“apyron has been developed to erase the boundary between ease-of-use and ultimate capability in Raman imaging.” explains Harald Fischer, WITec Marketing Director, “It sets a new benchmark for automated Raman imaging systems regarding sensitivity, speed and operator convenience.”
WITec and Tescan have been recognized with a 2015 Photonics Prism Award. An expert jury named the correlative RISE microscope as winner in the metrology category. The Prism Award is given for top innovations in the field of photonics, granted by Photonics Media and sponsored by the international Society for Optics and Photonics (SPIE.). The winners were chosen from more than 130 applicants.
RISE Microscopy is a novel correlative microscopy technique that combines confocal Raman Imaging and Scanning Electron (RISE) Microscopy within one integrated microscope system. This unique combination enables the most comprehensive sample characterization: electron microscopy is an excellent technique for visualizing sample surface structures in the nanometer range; confocal Raman imaging is an established spectroscopic method used for the detection of the chemical and molecular components of a sample. It can also generate 2D- and 3D-images and depth profiles to visualize the distribution of the molecular compounds within a sample. The RISE Microscope enables for the first time the acquisition of SEM and Raman images from the same sample area and the correlation of ultra-structural and chemical information with one microscope system.
“The RISE Microscope is another striking example of WITec’s enormous innovative strength. We are proud to once again receive a Prism Award, the second after being recognized in 2011 for WITec’s TrueSurface microscopy technology”, says Dr. Olaf Hollricher, WITec Managing Director R&D.
“The success of the RISE Microscope is clear evidence of the competence of our R&D team but also of our ability to grow working contacts with prominent research institutions as well as with leading innovative companies. The innovative strength of the TESCAN ORSAY HOLDING is an important driving force of our outstanding business success”, says Ing. Jaroslav Klíma, CEO at TESCAN ORSAY HOLDING, a.s.
The microscope’s development was a joint effort of WITec and TESCAN within the UNIVSem project, funded by the EU. It provides all functions and features of a stand-alone SEM and a confocal Raman microscope. Both SEM and Raman are high-resolution imaging techniques with sub-nanometer and diffraction-limited 200-300 nanometer resolution, respectively. In Raman imaging mode the sample can be scanned through a range of 250 µm x 250 µm x 250 µm. RISE Microscopy pairs ease-of-use with exceptional analyzing benefits and is therefore suited to a large variety of applications such as nanotechnology, materials sciences, geology and life sciences.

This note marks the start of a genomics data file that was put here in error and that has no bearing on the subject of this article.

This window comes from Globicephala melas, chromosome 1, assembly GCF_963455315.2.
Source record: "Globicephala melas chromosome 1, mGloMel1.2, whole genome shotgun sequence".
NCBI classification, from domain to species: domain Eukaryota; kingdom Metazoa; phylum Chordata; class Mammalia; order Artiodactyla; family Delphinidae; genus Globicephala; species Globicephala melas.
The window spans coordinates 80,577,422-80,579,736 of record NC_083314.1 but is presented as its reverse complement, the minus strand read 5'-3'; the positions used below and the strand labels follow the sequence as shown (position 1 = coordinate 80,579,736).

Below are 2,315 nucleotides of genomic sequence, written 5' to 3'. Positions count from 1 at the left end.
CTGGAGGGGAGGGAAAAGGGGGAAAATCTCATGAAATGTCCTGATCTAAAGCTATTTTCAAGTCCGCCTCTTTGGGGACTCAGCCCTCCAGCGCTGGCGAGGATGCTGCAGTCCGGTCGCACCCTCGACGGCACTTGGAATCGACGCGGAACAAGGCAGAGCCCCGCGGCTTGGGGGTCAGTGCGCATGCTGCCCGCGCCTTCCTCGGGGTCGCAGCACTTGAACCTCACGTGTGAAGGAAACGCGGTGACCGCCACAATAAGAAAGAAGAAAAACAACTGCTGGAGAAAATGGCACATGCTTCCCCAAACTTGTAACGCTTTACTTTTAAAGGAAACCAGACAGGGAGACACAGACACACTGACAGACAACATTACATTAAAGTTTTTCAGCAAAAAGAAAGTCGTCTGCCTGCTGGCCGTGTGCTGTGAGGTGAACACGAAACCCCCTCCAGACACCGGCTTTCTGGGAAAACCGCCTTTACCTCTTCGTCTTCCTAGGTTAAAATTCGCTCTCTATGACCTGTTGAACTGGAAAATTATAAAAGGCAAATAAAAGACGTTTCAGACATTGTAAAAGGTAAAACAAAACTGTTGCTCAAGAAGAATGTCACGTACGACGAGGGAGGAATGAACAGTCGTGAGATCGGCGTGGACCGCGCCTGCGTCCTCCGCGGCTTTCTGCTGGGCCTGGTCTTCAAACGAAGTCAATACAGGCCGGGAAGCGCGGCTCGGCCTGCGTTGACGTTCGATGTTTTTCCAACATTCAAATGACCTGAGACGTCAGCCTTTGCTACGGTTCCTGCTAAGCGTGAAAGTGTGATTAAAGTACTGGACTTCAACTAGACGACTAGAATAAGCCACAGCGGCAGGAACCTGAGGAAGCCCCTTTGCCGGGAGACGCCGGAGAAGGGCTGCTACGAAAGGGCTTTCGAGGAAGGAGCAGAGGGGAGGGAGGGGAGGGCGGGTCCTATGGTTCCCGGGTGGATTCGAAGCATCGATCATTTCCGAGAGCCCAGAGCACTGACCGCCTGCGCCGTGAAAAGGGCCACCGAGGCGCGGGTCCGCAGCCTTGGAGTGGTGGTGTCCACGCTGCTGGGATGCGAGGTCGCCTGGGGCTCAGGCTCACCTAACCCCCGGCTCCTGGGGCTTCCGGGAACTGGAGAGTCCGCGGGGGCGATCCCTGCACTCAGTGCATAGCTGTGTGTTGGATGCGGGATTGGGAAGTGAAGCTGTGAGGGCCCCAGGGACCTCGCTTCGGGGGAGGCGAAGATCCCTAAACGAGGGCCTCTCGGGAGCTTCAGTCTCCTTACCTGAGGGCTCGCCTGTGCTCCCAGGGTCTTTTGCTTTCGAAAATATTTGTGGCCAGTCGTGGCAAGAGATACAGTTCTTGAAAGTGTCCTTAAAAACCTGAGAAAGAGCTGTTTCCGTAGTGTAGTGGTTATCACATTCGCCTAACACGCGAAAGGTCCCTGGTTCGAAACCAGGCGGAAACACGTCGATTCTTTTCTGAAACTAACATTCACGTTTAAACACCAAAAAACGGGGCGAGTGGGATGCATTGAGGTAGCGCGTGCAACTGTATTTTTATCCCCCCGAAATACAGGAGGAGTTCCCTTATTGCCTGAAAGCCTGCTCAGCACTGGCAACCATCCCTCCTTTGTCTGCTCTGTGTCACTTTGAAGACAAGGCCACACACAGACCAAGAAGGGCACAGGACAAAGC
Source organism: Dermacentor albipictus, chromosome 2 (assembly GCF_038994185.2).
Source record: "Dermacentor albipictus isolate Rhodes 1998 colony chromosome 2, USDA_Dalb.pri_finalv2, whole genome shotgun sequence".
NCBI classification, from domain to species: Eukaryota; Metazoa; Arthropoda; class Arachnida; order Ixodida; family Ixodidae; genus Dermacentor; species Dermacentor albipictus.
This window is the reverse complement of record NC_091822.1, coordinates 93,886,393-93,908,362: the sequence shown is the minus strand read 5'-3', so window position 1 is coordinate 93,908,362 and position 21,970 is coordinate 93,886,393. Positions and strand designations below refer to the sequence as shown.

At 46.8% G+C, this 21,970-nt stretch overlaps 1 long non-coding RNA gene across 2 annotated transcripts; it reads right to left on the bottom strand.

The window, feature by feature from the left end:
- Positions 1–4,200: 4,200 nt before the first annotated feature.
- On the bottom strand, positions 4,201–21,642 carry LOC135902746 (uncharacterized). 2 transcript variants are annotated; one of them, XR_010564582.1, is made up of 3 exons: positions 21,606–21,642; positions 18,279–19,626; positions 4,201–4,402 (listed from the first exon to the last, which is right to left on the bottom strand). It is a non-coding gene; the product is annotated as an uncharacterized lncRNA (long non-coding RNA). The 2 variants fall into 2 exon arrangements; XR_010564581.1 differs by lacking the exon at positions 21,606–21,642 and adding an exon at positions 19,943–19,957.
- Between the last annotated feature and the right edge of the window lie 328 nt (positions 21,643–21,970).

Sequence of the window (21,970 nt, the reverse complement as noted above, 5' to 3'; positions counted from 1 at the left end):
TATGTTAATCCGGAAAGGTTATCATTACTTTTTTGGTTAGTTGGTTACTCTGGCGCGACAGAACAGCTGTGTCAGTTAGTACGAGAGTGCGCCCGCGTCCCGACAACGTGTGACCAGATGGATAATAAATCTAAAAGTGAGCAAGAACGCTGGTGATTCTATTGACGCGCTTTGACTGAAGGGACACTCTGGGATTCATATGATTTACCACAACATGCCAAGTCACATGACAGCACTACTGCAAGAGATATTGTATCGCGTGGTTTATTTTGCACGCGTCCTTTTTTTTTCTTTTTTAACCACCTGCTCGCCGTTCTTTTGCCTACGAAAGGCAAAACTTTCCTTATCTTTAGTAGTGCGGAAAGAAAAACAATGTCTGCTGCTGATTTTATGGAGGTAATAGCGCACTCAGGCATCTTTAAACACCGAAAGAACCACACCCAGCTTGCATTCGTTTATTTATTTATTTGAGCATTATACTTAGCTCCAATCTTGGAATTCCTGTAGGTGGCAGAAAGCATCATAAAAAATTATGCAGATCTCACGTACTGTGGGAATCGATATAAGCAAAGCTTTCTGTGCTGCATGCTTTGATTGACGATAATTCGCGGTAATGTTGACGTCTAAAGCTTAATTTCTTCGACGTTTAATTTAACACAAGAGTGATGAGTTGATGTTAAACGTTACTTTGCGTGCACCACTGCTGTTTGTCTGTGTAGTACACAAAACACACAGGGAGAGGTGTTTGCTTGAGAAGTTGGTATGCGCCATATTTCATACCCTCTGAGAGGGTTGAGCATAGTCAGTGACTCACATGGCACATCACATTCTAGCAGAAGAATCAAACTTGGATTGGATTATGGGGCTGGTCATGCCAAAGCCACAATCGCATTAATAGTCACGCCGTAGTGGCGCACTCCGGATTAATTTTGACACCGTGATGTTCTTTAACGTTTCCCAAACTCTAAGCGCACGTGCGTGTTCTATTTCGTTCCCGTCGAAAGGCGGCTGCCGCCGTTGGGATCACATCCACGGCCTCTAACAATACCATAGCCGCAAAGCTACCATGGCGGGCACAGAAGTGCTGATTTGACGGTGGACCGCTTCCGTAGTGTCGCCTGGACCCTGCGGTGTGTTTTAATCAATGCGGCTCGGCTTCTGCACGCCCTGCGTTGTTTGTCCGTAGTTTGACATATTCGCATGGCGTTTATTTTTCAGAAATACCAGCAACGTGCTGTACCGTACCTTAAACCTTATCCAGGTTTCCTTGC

RISE Microscopy reaches the winner’s podium in the Analytical Scientist Innovation Awards (TASIAs) 2014
The Analytical Scientist Innovation Awards (TASIAs) recognize top innovations in the field of analytical chemistry. A jury of three independent experts and The Analytical Scientist editorial team chose the Raman Imaging and Scanning Electron (RISE) Microscope from the German microscope manufacturer WITec as the second 2014 TASIA winner.
RISE Microscopy is a novel correlative microscopy technique that combines confocal Raman Imaging and Scanning Electron Microscopy. It is a joint development of WITec and the Czech electron microscopy company TESCAN. “RISE Microscopy enables for the first time the acquisition of SEM and Raman images from the same sample area and the correlation of ultra-structural and chemical information with one microscope system. It accelerates the research workflow significantly as it reduces the time-consuming sample transfer between different systems.” explains Dr. Olaf Hollricher, CEO and Director R&D at WITec.
“The correlative nature can provide new answers and findings for challenging material characterization problems in pharmaceutical, geo, nano-carbon or semiconductor research to name just a few of the potential fields of application.” adds Harald Fischer, WITec Marketing Director “The RISE Microscope is another striking example of WITec’s enormous innovative strength and we are very pleased that it convinced the TASIA jury.”
Rich Whitworth, Editor of The Analytical Scientist, says “Our first TASIAs in 2013 set a worryingly high benchmark for all subsequent awards. I am delighted to report that the 2014 TASIAs easily hit that benchmark […]”. The judges honored RISE Microscopy as “a high-tech tool for materials science [… that] allows molecules to be studied in their ‘context’”.
All winners of TASIAs 2014 can be found in the latest issue (#1214) of The Analytical Scientist: https://theanalyticalscientist.com/
For information about RISE Microscopy please click here